Background Inequalities in the health and non-health benefits of public health interventions are a key challenge on the path to universal health coverage, particularly in LMICs. The design of HBP creates an opportunity in selecting interventions through established criteria. A quantitative analytic method was employed for integrating the distributional health and financial protection impact during the prioritization of interventions.
Methods Data on average health benefits, costs, disease prevalence, and population size were extracted from the GBD and latest Ethiopian essential health service package (EHSP) database, survey, and published sources. Benefits were distributed across quintiles using a combined adjusted risk of disease prevalence and coverage, with the latter used to distribute total costs. For each intervention (30 in total), a 95% target coverage (applied to current coverage vs. to the gap in coverage across quintile) was analyzed. Inequality and social welfare indices, and financial protection metrics were estimated.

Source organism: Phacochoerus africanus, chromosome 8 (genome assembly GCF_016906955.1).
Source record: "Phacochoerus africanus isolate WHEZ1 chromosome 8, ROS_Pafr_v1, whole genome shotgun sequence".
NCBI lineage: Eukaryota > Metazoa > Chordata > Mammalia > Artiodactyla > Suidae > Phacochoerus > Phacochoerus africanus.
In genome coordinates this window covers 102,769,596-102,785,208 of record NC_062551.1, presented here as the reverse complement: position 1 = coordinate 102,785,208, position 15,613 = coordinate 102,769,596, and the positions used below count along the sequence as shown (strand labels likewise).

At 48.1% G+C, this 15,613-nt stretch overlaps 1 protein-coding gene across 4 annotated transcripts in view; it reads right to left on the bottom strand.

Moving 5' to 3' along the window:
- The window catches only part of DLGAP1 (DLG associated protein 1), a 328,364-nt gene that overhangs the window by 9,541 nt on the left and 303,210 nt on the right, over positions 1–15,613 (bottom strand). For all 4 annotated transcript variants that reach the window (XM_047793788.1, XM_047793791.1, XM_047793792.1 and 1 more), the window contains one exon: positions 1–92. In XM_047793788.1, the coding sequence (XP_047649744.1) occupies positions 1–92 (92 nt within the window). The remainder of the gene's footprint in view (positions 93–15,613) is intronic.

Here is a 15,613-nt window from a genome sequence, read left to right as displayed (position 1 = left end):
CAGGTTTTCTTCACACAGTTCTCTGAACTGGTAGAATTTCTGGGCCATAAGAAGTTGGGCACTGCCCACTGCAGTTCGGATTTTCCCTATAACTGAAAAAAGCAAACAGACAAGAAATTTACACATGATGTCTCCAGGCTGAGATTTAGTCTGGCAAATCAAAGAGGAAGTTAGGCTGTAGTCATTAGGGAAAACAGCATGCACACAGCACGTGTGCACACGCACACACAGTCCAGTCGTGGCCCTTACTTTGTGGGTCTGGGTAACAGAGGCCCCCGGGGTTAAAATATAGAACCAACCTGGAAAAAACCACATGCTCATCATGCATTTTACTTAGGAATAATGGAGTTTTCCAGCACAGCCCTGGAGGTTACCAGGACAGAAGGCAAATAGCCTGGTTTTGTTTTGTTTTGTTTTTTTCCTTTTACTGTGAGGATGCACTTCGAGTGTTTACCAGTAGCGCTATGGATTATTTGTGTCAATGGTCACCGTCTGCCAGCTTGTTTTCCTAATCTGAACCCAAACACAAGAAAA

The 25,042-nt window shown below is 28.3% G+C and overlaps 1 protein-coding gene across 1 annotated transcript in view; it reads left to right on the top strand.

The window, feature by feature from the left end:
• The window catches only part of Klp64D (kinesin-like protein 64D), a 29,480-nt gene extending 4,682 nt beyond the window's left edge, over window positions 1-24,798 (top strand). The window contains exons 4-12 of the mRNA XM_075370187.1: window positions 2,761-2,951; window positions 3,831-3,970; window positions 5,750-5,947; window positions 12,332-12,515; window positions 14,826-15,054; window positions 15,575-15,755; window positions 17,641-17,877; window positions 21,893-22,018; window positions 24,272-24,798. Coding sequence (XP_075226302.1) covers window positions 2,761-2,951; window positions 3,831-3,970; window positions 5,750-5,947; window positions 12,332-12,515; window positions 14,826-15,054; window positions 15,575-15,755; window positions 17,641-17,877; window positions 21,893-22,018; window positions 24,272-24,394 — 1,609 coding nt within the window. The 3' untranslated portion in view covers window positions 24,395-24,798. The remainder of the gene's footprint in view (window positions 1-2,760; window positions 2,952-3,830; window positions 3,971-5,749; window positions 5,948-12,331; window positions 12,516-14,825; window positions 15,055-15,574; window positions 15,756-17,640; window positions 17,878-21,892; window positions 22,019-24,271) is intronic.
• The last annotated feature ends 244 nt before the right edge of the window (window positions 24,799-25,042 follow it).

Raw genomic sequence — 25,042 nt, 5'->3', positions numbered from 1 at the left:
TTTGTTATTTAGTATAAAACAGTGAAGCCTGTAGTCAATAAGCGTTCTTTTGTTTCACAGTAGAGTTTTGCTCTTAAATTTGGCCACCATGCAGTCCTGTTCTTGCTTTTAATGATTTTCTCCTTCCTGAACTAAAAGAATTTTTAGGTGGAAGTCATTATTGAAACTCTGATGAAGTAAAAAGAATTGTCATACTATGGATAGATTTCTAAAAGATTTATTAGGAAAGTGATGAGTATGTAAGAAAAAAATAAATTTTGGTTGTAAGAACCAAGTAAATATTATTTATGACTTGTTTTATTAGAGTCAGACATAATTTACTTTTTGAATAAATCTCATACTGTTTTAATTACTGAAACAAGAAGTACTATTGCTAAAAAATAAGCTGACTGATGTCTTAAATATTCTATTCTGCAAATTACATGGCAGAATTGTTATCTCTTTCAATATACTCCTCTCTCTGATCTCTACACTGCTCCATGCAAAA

Results Twenty-four interventions were found to improve population health and reduce health inequality, 4 interventions to reduce population health and increase health inequality, and 2 interventions to improve population health and increase health inequality. In the case of the latter two, social welfare analysis using inequality aversion parameters (Ꜫ=10) revealed that the health benefit outweighs the negative impact of health inequality.
Overall, the selected EHSP interventions provide 0.021 HALE per person in Ethiopia, with 0.034 (32% in the poorest) and 0.01 (9%) HALE gained in the richest. Similarly, a total of 76, 726 cases of CHE were averted, with 46,123 cases in the poorest and 15,151 cases in the richest.
Conclusion We found that improving access to the EHSP by reaching the uncovered population groups across each income group improves health equity; however, adding incremental coverage to existing coverage amplifies the existing health inequality more.
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